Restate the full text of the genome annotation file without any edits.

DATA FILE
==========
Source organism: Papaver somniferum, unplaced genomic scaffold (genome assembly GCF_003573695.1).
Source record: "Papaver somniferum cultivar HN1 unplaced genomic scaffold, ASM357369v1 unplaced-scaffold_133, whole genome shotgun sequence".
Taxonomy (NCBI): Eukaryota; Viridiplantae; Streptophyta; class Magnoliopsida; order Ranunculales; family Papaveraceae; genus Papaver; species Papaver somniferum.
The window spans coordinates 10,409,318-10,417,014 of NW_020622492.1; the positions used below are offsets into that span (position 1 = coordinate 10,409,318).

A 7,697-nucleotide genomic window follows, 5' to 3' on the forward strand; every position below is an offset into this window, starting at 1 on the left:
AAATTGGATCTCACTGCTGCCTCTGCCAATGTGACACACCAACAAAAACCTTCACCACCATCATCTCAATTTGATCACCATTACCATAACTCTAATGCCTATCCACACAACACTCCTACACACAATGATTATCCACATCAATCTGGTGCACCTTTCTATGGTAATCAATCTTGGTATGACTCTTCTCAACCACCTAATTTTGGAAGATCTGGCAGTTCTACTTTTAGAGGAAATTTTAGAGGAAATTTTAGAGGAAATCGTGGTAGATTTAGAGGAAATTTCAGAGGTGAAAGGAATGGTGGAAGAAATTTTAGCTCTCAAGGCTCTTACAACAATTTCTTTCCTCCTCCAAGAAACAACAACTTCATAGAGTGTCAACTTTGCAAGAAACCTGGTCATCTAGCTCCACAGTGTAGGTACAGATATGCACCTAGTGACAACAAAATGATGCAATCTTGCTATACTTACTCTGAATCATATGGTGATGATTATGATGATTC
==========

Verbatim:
Source organism: Papaver somniferum, unplaced genomic scaffold (genome assembly GCF_003573695.1).
Source record: "Papaver somniferum cultivar HN1 unplaced genomic scaffold, ASM357369v1 unplaced-scaffold_133, whole genome shotgun sequence".
Taxonomy (NCBI): Eukaryota; Viridiplantae; Streptophyta; class Magnoliopsida; order Ranunculales; family Papaveraceae; genus Papaver; species Papaver somniferum.
The window spans coordinates 10,409,318-10,417,014 of NW_020622492.1; the positions used below are offsets into that span (position 1 = coordinate 10,409,318).

A 7,697-nucleotide genomic window follows, 5' to 3' on the forward strand; every position below is an offset into this window, starting at 1 on the left:
AAATTGGATCTCACTGCTGCCTCTGCCAATGTGACACACCAACAAAAACCTTCACCACCATCATCTCAATTTGATCACCATTACCATAACTCTAATGCCTATCCACACAACACTCCTACACACAATGATTATCCACATCAATCTGGTGCACCTTTCTATGGTAATCAATCTTGGTATGACTCTTCTCAACCACCTAATTTTGGAAGATCTGGCAGTTCTACTTTTAGAGGAAATTTTAGAGGAAATTTTAGAGGAAATCGTGGTAGATTTAGAGGAAATTTCAGAGGTGAAAGGAATGGTGGAAGAAATTTTAGCTCTCAAGGCTCTTACAACAATTTCTTTCCTCCTCCAAGAAACAACAACTTCATAGAGTGTCAACTTTGCAAGAAACCTGGTCATCTAGCTCCACAGTGTAGGTACAGATATGCACCTAGTGACAACAAAATGATGCAATCTTGCTATACTTACTCTGAATCATATGGTGATGATTATGATGATTC